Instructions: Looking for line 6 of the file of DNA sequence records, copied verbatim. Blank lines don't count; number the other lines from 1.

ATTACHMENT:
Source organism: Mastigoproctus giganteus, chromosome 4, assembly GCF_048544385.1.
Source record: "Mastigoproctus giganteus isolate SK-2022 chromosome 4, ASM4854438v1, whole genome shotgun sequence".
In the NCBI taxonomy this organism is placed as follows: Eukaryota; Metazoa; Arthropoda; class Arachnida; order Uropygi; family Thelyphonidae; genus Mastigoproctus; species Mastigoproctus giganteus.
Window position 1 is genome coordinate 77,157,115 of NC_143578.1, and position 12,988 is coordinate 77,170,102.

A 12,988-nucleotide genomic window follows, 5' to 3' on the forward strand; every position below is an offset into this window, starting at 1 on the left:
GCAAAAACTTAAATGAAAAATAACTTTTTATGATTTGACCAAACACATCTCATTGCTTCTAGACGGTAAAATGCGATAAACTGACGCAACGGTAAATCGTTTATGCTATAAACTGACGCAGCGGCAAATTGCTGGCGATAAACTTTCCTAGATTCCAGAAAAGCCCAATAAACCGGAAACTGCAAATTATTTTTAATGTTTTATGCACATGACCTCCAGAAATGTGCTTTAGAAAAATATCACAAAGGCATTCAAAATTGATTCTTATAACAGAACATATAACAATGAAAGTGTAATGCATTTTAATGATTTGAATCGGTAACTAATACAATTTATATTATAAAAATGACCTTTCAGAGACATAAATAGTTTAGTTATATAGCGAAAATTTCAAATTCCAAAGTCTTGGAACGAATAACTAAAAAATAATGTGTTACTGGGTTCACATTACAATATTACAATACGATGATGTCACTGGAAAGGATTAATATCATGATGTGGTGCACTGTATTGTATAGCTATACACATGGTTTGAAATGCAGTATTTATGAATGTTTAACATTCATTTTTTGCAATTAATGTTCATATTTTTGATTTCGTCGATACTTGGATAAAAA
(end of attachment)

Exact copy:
GCAAAAACTTAAATGAAAAATAACTTTTTATGATTTGACCAAACACATCTCATTGCTTCTAGACGGTAAAATGCGATAAACTGACGCAACGGTAAATCGTTTATGCTATAAACTGACGCAGCGGCAAATTGCTGGCGATAAACTTTCCTAGATTCCAGAAAAGCCCAATAAACCGGAAACTGCAAATTATTTTTAATGTTTTATGCACATGACCTCCAGAAATGTGCTTTAGAAAAATATCACAAAGGCATTCAAAATTGATTCTTATAACAGAACATATAACAATGAAAGTGTAATGCATTTTAATGATTTGAATCGGTAACTAATACAATTTATATTATAAAAATGACCTTTCAGAGACATAAATAGTTTAGTTATATAGCGAAAATTTCAAATTCCAAAGTCTTGGAACGAATAACTAAAAAATAATGTGTTACTGGGTTCACATTACAATATTACAATACGATGATGTCACTGGAAAGGATTAATATCATGATGTGGTGCACTGTATTGTATAGCTATACACATGGTTTGAAATGCAGTATTTATGAATGTTTAACATTCATTTTTTGCAATTAATGTTCATATTTTTGATTTCGTCGATACTTGGATAAAAA